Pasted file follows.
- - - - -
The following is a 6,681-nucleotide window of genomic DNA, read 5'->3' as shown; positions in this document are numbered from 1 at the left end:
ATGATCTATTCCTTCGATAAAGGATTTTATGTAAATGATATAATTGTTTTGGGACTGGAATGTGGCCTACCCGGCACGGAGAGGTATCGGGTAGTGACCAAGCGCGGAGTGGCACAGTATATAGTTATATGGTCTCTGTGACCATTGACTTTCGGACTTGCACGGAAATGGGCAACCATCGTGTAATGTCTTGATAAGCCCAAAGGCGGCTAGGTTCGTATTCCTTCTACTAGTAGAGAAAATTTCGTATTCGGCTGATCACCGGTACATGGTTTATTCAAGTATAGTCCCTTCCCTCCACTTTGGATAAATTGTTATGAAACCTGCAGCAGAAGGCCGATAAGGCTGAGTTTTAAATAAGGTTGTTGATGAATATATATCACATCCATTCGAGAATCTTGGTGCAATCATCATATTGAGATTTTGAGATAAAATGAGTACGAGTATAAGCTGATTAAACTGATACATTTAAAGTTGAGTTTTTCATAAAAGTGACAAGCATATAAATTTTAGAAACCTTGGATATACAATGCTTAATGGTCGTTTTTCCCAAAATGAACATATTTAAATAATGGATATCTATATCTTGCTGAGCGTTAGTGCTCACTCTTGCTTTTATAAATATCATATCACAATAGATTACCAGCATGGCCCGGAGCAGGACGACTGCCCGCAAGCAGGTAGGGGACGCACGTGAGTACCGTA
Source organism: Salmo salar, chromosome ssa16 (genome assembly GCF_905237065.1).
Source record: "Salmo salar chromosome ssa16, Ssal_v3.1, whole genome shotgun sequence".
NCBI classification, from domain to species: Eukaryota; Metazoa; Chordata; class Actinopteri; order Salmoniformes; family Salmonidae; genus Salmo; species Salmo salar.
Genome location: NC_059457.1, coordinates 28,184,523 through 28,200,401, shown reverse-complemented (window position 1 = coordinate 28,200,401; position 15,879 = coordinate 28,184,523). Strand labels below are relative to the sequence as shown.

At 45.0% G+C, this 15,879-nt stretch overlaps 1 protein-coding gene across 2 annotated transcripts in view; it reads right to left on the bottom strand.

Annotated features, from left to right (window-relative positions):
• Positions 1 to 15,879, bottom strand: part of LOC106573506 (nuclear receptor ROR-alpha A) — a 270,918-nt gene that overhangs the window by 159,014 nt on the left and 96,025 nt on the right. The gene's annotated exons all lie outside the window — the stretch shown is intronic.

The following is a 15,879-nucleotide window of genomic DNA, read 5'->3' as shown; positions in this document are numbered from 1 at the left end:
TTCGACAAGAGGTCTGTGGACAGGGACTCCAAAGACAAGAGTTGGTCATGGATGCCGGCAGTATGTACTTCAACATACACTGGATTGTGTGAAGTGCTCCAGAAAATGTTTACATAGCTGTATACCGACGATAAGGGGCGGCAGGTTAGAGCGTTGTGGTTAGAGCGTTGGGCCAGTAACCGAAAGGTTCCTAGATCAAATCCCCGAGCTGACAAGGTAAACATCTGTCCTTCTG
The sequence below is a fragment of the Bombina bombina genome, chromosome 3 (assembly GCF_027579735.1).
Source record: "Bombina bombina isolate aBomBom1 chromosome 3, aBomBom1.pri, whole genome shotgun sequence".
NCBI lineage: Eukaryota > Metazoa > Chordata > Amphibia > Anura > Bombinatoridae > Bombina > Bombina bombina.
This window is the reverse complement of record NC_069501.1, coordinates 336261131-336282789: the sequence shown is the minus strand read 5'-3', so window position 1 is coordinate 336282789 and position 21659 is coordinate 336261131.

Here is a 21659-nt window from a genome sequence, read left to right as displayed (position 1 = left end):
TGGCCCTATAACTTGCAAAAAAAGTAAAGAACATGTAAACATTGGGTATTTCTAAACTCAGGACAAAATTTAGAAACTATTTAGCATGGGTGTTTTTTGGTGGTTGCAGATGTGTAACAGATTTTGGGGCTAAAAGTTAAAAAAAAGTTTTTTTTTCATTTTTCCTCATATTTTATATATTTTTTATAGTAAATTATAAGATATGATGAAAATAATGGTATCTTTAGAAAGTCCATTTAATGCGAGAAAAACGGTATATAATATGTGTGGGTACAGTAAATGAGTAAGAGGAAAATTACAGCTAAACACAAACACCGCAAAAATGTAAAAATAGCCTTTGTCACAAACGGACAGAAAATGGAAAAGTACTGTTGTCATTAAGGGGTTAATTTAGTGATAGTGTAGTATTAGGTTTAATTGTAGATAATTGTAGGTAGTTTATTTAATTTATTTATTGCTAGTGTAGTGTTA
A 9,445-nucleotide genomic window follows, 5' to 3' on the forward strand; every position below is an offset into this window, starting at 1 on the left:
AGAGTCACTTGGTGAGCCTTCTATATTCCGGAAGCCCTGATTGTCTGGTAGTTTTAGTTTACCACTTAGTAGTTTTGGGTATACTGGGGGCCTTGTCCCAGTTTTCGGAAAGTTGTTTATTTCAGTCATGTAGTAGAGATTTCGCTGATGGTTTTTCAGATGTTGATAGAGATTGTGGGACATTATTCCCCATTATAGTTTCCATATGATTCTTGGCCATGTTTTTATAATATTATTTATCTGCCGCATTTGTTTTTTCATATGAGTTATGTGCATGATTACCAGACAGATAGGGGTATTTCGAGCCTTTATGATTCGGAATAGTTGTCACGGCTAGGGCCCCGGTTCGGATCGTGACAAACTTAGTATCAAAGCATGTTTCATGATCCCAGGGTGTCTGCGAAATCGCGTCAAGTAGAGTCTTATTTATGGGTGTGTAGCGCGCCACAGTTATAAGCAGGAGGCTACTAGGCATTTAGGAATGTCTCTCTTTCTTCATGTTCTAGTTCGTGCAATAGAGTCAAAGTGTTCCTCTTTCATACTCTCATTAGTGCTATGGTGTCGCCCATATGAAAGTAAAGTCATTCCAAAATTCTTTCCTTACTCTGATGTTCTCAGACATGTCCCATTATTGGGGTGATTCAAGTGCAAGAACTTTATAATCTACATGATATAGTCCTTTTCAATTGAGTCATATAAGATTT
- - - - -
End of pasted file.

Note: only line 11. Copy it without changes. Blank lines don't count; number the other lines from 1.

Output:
TTCGACAAGAGGTCTGTGGACAGGGACTCCAAAGACAAGAGTTGGTCATGGATGCCGGCAGTATGTACTTCAACATACACTGGATTGTGTGAAGTGCTCCAGAAAATGTTTACATAGCTGTATACCGACGATAAGGGGCGGCAGGTTAGAGCGTTGTGGTTAGAGCGTTGGGCCAGTAACCGAAAGGTTCCTAGATCAAATCCCCGAGCTGACAAGGTAAACATCTGTCCTTCTG